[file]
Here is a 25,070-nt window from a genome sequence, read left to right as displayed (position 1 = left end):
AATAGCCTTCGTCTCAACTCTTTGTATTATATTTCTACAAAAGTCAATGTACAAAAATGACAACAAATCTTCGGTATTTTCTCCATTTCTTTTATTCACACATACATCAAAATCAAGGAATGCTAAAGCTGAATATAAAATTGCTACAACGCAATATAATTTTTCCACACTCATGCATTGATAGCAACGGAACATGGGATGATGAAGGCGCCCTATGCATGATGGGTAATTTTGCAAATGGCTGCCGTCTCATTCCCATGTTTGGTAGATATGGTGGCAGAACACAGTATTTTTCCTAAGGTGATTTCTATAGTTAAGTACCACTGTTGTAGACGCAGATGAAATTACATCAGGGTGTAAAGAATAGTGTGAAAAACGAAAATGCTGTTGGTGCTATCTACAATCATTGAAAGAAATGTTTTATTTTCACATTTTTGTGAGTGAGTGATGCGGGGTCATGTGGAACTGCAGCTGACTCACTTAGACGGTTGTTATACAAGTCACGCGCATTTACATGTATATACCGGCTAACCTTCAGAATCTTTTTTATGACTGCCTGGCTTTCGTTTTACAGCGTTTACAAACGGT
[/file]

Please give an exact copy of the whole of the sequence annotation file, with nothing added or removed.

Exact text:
Here is a 25,070-nt window from a genome sequence, read left to right as displayed (position 1 = left end):
AATAGCCTTCGTCTCAACTCTTTGTATTATATTTCTACAAAAGTCAATGTACAAAAATGACAACAAATCTTCGGTATTTTCTCCATTTCTTTTATTCACACATACATCAAAATCAAGGAATGCTAAAGCTGAATATAAAATTGCTACAACGCAATATAATTTTTCCACACTCATGCATTGATAGCAACGGAACATGGGATGATGAAGGCGCCCTATGCATGATGGGTAATTTTGCAAATGGCTGCCGTCTCATTCCCATGTTTGGTAGATATGGTGGCAGAACACAGTATTTTTCCTAAGGTGATTTCTATAGTTAAGTACCACTGTTGTAGACGCAGATGAAATTACATCAGGGTGTAAAGAATAGTGTGAAAAACGAAAATGCTGTTGGTGCTATCTACAATCATTGAAAGAAATGTTTTATTTTCACATTTTTGTGAGTGAGTGATGCGGGGTCATGTGGAACTGCAGCTGACTCACTTAGACGGTTGTTATACAAGTCACGCGCATTTACATGTATATACCGGCTAACCTTCAGAATCTTTTTTATGACTGCCTGGCTTTCGTTTTACAGCGTTTACAAACGGT